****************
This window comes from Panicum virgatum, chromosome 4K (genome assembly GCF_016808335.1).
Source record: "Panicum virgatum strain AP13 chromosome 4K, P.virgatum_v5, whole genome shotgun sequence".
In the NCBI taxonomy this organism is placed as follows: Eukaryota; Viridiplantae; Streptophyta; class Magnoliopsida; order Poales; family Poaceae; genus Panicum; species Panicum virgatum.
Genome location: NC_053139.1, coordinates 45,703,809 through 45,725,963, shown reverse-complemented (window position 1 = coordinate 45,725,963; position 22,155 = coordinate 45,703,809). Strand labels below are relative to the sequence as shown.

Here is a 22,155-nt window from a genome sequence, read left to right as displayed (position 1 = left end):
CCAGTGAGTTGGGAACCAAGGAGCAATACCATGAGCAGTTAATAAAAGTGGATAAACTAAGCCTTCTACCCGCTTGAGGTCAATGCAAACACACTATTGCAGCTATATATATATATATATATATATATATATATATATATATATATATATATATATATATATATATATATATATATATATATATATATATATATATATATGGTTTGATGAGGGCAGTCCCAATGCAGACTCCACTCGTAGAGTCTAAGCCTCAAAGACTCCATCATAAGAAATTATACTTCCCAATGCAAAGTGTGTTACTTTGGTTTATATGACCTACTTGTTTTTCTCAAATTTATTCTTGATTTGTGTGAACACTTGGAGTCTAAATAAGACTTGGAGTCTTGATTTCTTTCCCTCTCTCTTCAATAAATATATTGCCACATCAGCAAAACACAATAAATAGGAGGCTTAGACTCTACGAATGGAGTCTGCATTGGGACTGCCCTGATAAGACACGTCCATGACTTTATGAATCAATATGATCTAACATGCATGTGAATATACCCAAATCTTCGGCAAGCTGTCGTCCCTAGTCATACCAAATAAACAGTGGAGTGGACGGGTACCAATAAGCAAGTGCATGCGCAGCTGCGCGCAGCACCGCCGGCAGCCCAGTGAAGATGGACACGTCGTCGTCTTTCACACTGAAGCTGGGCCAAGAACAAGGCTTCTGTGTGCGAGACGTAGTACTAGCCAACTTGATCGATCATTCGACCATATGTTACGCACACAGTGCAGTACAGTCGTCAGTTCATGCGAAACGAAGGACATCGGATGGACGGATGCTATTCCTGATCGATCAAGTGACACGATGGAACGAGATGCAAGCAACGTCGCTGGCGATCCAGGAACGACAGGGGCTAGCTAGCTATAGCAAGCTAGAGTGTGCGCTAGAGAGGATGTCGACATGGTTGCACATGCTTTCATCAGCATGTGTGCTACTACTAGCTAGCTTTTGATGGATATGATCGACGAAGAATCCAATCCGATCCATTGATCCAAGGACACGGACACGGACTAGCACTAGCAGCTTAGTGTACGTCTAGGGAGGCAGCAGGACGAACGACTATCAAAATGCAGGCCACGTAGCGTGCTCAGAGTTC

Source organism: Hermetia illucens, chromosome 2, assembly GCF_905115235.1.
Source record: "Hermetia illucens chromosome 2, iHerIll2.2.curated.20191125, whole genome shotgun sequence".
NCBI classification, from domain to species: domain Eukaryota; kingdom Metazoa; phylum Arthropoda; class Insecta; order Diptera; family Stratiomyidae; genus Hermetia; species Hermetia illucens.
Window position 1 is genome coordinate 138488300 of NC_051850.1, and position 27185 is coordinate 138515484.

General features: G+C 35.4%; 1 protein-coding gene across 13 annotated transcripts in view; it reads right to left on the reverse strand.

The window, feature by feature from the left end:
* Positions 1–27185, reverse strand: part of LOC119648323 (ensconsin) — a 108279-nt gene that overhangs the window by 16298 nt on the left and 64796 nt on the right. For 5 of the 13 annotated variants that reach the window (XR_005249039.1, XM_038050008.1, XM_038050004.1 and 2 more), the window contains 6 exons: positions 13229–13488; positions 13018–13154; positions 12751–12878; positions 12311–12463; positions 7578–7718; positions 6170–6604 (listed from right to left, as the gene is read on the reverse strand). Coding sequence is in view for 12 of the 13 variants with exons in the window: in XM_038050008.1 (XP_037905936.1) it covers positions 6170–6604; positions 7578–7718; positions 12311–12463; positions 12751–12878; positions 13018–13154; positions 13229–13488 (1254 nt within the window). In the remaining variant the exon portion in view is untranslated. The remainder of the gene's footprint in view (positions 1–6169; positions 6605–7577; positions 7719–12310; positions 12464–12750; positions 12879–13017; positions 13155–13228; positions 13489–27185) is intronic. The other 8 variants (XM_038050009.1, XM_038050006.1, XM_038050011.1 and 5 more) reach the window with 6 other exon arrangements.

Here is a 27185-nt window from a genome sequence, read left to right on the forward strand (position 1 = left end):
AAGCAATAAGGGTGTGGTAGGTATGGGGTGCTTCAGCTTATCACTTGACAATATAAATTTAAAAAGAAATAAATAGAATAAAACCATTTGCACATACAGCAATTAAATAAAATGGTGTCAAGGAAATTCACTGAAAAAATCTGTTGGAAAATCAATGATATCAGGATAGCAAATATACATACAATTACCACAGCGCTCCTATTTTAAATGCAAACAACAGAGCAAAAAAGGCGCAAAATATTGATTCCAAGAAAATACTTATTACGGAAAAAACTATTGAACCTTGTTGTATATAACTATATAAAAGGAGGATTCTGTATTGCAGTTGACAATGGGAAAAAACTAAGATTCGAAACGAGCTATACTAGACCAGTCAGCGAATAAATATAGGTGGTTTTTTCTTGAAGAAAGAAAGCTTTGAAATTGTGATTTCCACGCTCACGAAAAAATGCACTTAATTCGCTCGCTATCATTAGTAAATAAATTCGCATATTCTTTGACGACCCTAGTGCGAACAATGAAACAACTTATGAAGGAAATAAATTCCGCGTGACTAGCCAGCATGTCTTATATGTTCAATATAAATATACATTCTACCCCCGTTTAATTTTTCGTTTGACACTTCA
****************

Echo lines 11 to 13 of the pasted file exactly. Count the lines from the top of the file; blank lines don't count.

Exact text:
General features: G+C 35.4%; 1 protein-coding gene across 13 annotated transcripts in view; it reads right to left on the reverse strand.

The window, feature by feature from the left end:
* Positions 1–27185, reverse strand: part of LOC119648323 (ensconsin) — a 108279-nt gene that overhangs the window by 16298 nt on the left and 64796 nt on the right. For 5 of the 13 annotated variants that reach the window (XR_005249039.1, XM_038050008.1, XM_038050004.1 and 2 more), the window contains 6 exons: positions 13229–13488; positions 13018–13154; positions 12751–12878; positions 12311–12463; positions 7578–7718; positions 6170–6604 (listed from right to left, as the gene is read on the reverse strand). Coding sequence is in view for 12 of the 13 variants with exons in the window: in XM_038050008.1 (XP_037905936.1) it covers positions 6170–6604; positions 7578–7718; positions 12311–12463; positions 12751–12878; positions 13018–13154; positions 13229–13488 (1254 nt within the window). In the remaining variant the exon portion in view is untranslated. The remainder of the gene's footprint in view (positions 1–6169; positions 6605–7577; positions 7719–12310; positions 12464–12750; positions 12879–13017; positions 13155–13228; positions 13489–27185) is intronic. The other 8 variants (XM_038050009.1, XM_038050006.1, XM_038050011.1 and 5 more) reach the window with 6 other exon arrangements.